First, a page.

Last edited: January 03, 2005

Gay Pride Day in Egypt–May 11, 2003

Red Is the Colour., February 6, 2003

Several small groups of gay men in Egypt have decided collectively to celebrate 11 May as Gay Pride Day. Although they will be also remembering the anniversary of the notorious police arrests and beatings conducted during the infamous raid on the Queen Boat in the early hours of 11 May 2001, they will be also be celebrating Gay Pride! A clear demonstration that Egypt’s gay community is resisting repression, fighting back and still very much alive.

On that day they are asking people to come out on to the streets wearing red, though enthusiasts may well decide not to hide their red clothes in the closet for the rest of the year. It’s a colour they hope will be worn in memory of all those who lost their liberty and were victims of state repression in recent years and also as a clear sign of visibility and resistance.

Red is a particularly appropriate colour. It is the colour of blood and repression but it is also vibrant and can be worn as a clear symbol of defiance. But it is not so exclusive as the rainbow colours as to make it easy for the police to retaliate with arrests.

However, people are advised to be careful about what red clothes to wear and where to wear them. Egyptians in Upper Egypt, including Luxor, Aswan and especially Asyut should be particularly careful.

Elsewhere Egyptians are also urged to consider carefully what red clothes to wear. Red underpants or trousers or anything particularly unusual such as red hankies hanging from back pockets might be used by Egyptian police, especially when the courts seem so ready to accept the flimsiest of evidence, to incriminate individuals who might otherwise escape arrest. However bright red shirts could be worn with less risk and in any number they would be a very visible symbol of open defiance to Egypt’s apparatus of repression.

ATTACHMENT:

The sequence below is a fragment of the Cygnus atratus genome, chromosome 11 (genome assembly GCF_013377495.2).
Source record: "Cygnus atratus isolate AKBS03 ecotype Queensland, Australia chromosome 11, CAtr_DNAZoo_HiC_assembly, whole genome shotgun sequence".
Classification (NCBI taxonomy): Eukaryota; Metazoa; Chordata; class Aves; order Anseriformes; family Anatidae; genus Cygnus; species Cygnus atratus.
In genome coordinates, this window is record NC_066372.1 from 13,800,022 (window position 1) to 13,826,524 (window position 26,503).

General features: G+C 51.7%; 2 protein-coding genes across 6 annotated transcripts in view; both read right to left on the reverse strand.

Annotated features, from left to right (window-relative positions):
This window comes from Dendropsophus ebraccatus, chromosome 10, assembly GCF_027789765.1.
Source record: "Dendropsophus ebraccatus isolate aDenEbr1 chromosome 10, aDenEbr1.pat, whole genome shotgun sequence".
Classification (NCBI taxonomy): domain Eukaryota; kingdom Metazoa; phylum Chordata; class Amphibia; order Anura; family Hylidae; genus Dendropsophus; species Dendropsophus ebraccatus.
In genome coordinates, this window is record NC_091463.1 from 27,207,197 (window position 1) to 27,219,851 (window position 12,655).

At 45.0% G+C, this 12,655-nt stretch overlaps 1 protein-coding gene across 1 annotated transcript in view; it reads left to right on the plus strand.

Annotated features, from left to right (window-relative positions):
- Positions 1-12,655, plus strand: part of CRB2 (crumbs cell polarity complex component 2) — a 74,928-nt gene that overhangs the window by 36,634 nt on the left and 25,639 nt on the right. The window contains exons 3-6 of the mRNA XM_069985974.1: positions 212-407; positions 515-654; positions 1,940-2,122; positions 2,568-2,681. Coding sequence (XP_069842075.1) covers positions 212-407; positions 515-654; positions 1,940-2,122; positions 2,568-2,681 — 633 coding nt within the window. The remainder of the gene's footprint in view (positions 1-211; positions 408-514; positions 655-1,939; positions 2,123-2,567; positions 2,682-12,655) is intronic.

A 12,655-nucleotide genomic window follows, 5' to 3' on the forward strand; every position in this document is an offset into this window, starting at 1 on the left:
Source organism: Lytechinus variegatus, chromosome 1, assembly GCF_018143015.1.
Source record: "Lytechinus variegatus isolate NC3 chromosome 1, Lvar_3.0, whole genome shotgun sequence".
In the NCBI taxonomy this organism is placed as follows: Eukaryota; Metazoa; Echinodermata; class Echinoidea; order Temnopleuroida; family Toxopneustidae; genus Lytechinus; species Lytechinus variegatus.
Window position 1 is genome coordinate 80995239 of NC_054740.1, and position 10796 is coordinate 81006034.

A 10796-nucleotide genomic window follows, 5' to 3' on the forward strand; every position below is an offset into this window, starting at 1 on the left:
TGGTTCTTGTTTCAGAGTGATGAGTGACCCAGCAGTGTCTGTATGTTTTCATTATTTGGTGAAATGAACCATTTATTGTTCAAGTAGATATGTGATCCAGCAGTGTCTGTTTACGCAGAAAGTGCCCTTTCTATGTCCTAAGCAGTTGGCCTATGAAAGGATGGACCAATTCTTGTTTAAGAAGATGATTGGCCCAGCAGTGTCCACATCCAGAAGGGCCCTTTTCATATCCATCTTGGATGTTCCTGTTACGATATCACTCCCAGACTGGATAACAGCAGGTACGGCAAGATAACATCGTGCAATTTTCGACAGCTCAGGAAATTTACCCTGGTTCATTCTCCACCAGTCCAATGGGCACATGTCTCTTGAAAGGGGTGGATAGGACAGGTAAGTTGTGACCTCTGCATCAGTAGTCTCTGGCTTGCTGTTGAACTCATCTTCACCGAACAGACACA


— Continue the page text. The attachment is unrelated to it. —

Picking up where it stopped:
Tourists are requested to wear as much red as possible, whether they themselves are gay or straight, in sympathy with the gay struggle for freedom in Egypt. They are extremely unlikely to be arrested simply for wearing red clothes and the sight of groups of tourists roaming the streets dressed in red will be a sure sign of the strength of international anger at the State’s homophobic policies that have seen hundreds of gay Egyptians arrested.

One of our Editors, though the rest of us feel it a fanciful notion, insists we suggest that a clenched fist rested discreetly next to one’s drink at a table could also be a sign, not just of open-mindedness on sexuality, but also of liberal reform-minded opposition to Egypt’s corrupt and repressive ancien regime.

But we are all, without exception, delighted by the news that the colour red is rapidly being adopted by Egypt’s gay community. We don’t know quite how and where the idea originated. We wish we could claim credit for it but we can’t. We are very happy however to give the “Wear Red for Gay Freedom” campaign ( we can’t resist the temptation to use a tentative temporary name for this as yet unnamed spontaneous movement ) all the publicity we can.

So, apart from being a vivid vibrant colour of resistance, does red have any special place in Egypt ? It certainly appears so. Red was the favourite colour of Cleopatra and Egypt has both the Red Pyramid and of course the Red Sea with its redish coral reefs and teeming shoals of red fish. It is the colour of the Egyptian national football team and of the traditional tarboosh. It even comprises one third of the national flag. And there is, though set against these other national symbols it might easily be sadly overlooked, also a beautiful Hibiscus flower known as the “Cairo Red”. Wear one only at your own risk!

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